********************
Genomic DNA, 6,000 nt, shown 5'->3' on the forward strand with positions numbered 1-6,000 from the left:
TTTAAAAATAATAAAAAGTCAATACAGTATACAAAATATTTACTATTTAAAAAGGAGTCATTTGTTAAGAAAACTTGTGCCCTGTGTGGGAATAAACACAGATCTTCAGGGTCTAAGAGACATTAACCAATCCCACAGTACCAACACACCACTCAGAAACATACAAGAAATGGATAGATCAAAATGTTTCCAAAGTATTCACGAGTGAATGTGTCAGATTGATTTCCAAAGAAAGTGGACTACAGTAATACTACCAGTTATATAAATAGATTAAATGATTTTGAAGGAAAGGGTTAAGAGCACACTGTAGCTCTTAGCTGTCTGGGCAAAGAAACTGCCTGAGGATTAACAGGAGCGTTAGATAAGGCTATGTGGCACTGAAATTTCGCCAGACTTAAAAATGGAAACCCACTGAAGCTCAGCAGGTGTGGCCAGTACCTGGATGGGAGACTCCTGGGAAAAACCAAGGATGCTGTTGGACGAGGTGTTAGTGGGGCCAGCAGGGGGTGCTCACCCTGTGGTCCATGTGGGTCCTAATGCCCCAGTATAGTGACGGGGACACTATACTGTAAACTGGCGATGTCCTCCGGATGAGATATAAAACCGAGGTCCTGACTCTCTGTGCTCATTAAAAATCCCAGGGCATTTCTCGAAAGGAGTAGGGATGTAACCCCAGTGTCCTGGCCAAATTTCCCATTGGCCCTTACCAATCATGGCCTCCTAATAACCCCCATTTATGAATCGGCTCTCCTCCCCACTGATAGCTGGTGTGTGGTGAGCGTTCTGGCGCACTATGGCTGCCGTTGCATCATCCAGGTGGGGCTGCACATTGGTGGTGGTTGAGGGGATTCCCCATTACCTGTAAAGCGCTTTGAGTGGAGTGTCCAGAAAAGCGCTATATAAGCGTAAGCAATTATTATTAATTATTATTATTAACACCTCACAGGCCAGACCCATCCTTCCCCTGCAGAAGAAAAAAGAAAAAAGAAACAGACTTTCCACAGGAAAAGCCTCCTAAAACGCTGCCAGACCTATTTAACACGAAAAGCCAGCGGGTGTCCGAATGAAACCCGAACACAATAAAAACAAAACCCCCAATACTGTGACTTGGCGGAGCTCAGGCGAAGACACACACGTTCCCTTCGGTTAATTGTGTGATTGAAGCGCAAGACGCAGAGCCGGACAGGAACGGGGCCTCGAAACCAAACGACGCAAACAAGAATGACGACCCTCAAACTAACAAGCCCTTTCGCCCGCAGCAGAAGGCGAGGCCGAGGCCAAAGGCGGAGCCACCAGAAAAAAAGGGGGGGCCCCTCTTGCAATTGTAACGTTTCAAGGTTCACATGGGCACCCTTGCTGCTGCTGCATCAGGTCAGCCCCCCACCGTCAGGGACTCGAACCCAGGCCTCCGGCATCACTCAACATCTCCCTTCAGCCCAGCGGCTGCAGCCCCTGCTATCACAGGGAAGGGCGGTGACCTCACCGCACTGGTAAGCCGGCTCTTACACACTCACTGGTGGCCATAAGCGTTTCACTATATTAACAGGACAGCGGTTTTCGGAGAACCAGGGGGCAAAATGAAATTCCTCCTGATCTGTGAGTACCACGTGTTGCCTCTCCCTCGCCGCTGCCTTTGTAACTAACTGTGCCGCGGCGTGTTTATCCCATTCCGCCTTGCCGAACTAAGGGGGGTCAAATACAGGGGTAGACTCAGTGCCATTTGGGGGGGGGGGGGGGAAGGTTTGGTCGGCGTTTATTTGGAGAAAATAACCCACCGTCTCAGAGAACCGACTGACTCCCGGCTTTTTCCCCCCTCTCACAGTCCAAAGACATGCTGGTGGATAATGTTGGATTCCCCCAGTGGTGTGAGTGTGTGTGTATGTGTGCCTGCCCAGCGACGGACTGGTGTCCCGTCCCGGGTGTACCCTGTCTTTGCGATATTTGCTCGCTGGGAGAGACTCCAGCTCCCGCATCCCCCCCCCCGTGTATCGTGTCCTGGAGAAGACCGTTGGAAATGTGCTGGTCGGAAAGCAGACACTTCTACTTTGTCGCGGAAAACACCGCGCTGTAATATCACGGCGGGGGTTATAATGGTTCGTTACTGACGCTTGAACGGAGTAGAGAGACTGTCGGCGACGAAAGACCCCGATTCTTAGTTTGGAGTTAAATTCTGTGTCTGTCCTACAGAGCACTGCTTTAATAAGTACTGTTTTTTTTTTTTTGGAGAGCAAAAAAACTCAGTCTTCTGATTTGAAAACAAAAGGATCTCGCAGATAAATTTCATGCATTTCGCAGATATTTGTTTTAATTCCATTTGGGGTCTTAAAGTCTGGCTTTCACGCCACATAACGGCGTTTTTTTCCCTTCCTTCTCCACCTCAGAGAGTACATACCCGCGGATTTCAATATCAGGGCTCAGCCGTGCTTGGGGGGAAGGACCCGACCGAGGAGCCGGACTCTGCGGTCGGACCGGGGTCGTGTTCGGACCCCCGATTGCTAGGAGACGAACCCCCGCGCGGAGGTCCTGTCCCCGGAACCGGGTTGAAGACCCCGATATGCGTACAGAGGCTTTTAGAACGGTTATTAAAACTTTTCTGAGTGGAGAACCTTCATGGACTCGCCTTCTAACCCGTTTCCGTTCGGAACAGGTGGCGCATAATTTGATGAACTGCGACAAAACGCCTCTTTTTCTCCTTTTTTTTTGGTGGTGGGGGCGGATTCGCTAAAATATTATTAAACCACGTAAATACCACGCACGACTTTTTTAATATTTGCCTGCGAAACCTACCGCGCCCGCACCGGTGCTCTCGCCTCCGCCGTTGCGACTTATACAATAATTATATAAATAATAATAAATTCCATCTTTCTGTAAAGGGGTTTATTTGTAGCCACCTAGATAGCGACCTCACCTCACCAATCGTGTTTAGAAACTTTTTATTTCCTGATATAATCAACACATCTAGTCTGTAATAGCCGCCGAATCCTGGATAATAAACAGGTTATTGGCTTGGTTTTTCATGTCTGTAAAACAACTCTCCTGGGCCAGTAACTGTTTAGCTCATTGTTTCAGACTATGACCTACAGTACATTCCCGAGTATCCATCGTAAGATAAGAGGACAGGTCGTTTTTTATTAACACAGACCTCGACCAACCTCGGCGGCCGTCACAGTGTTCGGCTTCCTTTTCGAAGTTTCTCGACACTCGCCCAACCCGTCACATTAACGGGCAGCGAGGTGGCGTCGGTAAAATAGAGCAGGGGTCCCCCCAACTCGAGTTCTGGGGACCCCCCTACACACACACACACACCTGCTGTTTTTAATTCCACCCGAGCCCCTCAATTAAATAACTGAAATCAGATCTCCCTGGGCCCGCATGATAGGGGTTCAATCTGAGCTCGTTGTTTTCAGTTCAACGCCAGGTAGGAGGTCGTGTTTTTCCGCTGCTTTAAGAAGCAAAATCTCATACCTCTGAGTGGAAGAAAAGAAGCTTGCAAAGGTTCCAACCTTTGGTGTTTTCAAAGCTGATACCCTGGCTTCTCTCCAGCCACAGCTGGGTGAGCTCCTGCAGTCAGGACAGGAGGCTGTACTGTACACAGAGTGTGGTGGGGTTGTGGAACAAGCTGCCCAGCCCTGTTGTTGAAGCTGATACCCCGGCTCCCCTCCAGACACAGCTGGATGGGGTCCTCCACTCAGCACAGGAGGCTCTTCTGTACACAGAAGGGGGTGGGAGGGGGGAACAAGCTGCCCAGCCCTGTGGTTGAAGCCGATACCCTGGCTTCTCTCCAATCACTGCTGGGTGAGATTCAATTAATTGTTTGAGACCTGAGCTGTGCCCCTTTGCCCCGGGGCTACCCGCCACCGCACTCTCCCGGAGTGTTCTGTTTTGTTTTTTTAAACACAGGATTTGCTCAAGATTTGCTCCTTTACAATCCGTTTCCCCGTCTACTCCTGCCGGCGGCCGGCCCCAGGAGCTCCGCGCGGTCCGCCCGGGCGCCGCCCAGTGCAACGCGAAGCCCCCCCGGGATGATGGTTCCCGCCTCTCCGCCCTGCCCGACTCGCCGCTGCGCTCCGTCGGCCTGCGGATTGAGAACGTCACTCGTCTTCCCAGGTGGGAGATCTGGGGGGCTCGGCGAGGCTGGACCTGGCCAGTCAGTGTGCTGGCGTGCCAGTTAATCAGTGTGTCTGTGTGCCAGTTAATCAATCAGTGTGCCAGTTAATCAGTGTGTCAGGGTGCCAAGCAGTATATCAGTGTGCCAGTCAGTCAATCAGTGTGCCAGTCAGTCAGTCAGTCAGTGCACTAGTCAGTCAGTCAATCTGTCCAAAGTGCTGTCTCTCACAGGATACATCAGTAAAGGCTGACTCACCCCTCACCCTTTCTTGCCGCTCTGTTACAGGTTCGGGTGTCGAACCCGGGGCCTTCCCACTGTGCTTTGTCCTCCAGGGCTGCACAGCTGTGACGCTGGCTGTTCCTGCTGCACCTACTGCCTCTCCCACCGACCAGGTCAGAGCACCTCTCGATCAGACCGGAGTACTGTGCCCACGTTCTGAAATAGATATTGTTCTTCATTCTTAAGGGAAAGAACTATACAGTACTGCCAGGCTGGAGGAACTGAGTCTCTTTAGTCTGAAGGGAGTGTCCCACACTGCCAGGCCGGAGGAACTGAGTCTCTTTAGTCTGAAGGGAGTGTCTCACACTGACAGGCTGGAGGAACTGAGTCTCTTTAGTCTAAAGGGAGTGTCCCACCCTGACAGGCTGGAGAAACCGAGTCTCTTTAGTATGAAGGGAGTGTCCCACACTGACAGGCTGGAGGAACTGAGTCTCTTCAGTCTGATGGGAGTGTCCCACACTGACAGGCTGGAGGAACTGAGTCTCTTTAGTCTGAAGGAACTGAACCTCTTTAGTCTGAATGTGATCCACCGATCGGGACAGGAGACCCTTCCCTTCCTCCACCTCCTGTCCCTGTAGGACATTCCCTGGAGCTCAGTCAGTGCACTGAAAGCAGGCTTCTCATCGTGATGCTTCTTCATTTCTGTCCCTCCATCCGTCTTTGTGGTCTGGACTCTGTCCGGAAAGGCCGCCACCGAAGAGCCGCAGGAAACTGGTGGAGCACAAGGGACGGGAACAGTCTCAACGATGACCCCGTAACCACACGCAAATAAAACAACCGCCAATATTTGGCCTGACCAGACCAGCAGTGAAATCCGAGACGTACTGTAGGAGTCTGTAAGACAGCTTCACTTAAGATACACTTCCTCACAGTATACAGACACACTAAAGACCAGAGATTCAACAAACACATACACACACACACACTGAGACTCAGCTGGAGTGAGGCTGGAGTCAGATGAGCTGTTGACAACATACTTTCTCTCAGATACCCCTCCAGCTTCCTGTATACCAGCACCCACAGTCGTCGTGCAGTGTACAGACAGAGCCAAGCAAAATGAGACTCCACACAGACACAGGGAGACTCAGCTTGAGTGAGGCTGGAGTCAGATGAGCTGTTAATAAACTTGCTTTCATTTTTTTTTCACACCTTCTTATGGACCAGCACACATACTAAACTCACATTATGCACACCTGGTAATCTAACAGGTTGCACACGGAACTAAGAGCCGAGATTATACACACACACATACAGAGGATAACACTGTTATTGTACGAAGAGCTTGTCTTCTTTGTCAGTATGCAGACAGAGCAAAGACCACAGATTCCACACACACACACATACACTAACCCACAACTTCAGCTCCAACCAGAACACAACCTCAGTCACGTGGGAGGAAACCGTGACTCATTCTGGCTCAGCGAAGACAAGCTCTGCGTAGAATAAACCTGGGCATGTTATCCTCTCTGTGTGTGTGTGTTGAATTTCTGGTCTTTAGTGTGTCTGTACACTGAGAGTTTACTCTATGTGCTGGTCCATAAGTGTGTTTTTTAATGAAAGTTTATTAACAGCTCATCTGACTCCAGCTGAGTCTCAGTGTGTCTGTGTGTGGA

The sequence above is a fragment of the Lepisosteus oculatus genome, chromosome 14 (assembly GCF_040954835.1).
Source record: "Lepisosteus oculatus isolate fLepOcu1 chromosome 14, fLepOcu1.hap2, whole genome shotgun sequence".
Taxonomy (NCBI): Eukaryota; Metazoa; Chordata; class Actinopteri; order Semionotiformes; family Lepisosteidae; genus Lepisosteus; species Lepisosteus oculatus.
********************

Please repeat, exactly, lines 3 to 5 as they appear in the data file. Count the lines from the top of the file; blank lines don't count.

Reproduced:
The sequence above is a fragment of the Lepisosteus oculatus genome, chromosome 14 (assembly GCF_040954835.1).
Source record: "Lepisosteus oculatus isolate fLepOcu1 chromosome 14, fLepOcu1.hap2, whole genome shotgun sequence".
Taxonomy (NCBI): Eukaryota; Metazoa; Chordata; class Actinopteri; order Semionotiformes; family Lepisosteidae; genus Lepisosteus; species Lepisosteus oculatus.